10 Republicans propose alternate Covid relief plan to Biden
US President Joe Biden. AFP
A group of 10 Republican senators have written President Joe Biden to propose an alternative to his massive Covid-19 relief plan, arguing that their approach could garner the bipartisan support he has said he seeks.
Senator Susan Collins, a moderate Republican from Maine, said on Twitter that she had joined the group, which asked the president in a letter Friday for a meeting to discuss their plan. She said the group would release details of their plan on Monday.
The proposal comes as Biden faces steep pressure from both sides over how to deal with health and economic crises of historic magnitude. How he resolves the political challenge -- on a strictly partisan basis, or with the help of the opposing party -- could leave a lasting imprint on his presidency.
"We've received the letter and we certainly will be reviewing it," Brian Deese, director of the president's National Economic Council, told CNN's State of the Union on Sunday.
He said Biden was "open to ideas" but that action was needed immediately.
The president's $1.9 trillion plan, Deese added, had been "calibrated to the economic crisis that we face," which he said had left some 30 million people without enough to eat.
The Republicans' alternative plan, according to reports, would be far smaller than that -- around $600 billion -- likely much too small for many Democrats to accept.
White House press secretary Jen Psaki said in a statement Sunday evening that Biden had invited the letter signatories to meet with him Monday and discuss their plan.
But "with the virus posing a grave threat to the country, and economic conditions grim for so many, the need for action is urgent, and the scale of what must be done is large," Psaki said. "Americans of both parties are looking to their leaders to meet the moment."
Biden unveiled his plan on January 14, saying it was urgently needed to bring the Covid-19 pandemic under control and pull the nation out of a deep economic slump.
The plan would provide checks to families, funds to help safely reopen schools, money to accelerate Covid-19 testing and vaccine distribution, financial support for small businesses and increased food aid for those in need.
Republicans say the bill is far too costly at a time of historic debt levels, and with Congress already having committed some $4 trillion to pandemic relief, including $900 billion in December. They want aid more closely targeted to those in need.
Republicans also want a separate vote on raising the federal minimum wage -- which Biden's plan would boost from $7.25 an hour to $15.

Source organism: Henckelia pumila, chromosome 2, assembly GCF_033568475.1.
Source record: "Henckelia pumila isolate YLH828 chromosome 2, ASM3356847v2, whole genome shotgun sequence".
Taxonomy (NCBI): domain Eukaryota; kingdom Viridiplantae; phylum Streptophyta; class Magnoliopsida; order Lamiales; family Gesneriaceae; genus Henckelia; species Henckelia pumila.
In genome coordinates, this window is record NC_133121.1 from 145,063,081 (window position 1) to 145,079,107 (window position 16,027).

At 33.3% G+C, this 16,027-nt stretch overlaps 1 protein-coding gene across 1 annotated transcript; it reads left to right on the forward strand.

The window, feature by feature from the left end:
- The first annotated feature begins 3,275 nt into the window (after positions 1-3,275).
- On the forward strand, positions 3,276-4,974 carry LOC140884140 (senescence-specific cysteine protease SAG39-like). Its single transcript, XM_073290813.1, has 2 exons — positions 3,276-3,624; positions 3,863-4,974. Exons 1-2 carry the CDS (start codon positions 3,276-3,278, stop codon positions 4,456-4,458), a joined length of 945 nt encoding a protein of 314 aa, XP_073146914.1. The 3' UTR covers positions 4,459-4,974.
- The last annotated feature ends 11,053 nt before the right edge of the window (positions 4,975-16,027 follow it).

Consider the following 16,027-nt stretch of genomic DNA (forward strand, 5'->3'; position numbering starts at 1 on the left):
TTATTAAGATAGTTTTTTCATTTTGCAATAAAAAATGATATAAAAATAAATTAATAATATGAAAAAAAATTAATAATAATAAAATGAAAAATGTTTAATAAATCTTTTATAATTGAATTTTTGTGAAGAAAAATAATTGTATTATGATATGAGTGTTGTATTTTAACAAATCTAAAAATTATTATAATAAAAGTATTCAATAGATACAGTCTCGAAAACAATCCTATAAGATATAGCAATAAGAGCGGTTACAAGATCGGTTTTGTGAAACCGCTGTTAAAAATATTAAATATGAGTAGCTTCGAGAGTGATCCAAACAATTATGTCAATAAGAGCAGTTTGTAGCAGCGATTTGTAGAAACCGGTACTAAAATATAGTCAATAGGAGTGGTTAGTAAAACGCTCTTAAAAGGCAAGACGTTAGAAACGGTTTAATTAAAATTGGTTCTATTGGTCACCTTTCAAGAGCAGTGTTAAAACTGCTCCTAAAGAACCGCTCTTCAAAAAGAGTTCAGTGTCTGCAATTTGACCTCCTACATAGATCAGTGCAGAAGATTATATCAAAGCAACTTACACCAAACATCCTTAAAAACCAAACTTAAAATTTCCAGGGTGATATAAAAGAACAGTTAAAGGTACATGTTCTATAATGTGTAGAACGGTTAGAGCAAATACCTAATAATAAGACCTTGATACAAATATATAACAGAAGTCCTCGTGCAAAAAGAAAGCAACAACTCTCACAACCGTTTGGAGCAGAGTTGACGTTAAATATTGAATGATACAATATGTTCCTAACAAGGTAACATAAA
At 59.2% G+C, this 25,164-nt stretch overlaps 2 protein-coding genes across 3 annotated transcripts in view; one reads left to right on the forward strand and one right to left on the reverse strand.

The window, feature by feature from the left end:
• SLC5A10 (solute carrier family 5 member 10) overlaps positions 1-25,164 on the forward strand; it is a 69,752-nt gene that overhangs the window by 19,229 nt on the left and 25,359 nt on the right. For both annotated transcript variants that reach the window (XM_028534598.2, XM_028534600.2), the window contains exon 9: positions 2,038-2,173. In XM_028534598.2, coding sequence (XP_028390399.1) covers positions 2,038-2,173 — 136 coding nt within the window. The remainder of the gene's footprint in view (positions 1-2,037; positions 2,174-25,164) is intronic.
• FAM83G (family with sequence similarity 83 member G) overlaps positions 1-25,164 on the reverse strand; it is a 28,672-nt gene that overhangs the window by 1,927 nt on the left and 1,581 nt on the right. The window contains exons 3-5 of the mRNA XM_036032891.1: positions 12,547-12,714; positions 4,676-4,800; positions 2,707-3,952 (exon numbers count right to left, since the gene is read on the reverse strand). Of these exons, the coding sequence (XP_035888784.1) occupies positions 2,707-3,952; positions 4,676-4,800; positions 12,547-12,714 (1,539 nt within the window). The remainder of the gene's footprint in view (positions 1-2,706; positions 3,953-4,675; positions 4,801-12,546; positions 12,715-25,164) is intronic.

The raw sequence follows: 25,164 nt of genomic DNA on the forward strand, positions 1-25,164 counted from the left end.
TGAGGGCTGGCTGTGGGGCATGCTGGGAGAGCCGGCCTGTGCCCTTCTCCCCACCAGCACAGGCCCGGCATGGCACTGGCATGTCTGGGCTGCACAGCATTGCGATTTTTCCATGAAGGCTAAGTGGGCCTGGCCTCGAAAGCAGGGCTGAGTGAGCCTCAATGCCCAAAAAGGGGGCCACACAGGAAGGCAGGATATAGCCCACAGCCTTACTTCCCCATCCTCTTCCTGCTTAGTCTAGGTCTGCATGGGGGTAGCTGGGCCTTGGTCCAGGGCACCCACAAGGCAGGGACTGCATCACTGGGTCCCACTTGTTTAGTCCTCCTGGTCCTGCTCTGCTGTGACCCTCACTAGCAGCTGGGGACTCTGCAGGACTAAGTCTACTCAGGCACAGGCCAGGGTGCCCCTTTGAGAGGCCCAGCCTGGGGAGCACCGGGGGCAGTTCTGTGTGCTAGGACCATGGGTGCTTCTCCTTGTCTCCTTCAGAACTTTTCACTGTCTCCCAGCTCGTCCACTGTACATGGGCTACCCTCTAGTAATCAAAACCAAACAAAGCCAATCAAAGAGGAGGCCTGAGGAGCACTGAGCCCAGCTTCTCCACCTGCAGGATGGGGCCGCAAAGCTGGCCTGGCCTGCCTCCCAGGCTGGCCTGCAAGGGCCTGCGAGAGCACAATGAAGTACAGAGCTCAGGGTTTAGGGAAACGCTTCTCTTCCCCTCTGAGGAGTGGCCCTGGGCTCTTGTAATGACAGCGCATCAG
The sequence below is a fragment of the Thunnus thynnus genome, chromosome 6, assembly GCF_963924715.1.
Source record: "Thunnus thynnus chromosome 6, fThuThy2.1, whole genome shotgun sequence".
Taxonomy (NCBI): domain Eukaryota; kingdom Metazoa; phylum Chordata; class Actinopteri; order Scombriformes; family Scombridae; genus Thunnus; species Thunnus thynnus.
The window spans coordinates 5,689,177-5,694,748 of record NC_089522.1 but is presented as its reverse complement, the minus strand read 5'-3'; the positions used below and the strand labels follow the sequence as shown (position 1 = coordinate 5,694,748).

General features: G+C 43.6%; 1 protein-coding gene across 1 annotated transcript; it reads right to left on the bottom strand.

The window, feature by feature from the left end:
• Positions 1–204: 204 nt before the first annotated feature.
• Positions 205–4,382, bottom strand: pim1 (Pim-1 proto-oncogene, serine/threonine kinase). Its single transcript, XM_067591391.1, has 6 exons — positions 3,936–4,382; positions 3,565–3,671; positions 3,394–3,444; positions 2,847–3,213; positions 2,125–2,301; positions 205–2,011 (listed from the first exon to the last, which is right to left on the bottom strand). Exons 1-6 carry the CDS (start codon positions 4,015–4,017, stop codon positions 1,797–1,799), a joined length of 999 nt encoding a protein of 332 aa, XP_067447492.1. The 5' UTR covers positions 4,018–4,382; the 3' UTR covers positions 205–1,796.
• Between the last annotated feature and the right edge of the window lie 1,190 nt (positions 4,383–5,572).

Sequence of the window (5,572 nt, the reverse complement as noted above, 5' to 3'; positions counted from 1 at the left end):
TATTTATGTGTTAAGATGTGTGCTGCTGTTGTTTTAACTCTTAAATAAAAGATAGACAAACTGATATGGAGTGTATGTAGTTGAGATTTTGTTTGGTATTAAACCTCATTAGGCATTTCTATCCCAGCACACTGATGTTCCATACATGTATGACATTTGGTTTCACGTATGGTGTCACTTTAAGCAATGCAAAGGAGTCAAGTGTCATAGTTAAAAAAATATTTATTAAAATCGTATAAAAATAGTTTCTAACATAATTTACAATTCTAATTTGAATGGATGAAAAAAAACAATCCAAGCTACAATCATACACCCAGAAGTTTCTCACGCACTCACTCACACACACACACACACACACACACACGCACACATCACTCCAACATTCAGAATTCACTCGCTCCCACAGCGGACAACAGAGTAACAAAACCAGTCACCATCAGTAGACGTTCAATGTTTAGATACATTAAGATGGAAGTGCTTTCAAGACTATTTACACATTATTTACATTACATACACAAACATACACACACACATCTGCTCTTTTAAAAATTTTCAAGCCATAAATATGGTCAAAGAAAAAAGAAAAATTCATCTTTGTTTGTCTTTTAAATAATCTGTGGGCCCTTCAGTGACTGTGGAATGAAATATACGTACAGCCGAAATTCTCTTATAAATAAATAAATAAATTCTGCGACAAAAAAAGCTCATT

The 10 Republican senators include party heavyweights like Mitt Romney, the 2012 candidate for president, and Rob Portman, a former director of the Office of Management and Budget. If Biden is to achieve his goal of bipartisanship, such a group could prove crucial.
If Senate Democrats hold together, the 10 Republican senators would give them enough support to pass the president's plan under normal procedure, which requires 60 out of 100 votes.
Democrats have said that if necessary they will turn to a process known as reconciliation, which would allow passage with a simple majority.
The Democrats control 50 seats in the upper chamber, but ties are broken by Vice President Kamala Harris. They hold a narrow majority in the House of Representatives.
Raising uncertainty, centrist Democratic senator Joe Manchin -- whose state of West Virginia is among the country's poorest -- has insisted on a bipartisan approach and on more targeted aid.
'No ifs, ands or buts'
Biden said on Friday that "I support passing Covid relief with support from Republicans if we can get it. But Covid relief has to pass. There's no ifs, ands or buts."
Independent-minded Senator Bernie Sanders struck a similar tone.
"If Republicans want to work with us, they have better ideas on how to address those crises, that's great," he told ABC's "This Week."
But he said he was "absolutely confident" that Democrats could stick together to pass the relief bill through reconciliation.
Many Democrats say they have not forgotten the lesson of 2009, when Barack Obama's administration, with Biden as vice president, spent months trying to secure Republican support for a larger economic stimulus and to pass the Obamacare health plan, but ultimately had to pass it on strict partisan lines.
Having learned that lesson, they say, they are no longer willing to wait too long -- or make too many concessions -- in a possibly futile quest for bipartisanship.
"We have learned from past crises that the risk is not doing too much," Biden said on Friday at the White House. "The risk is not doing enough."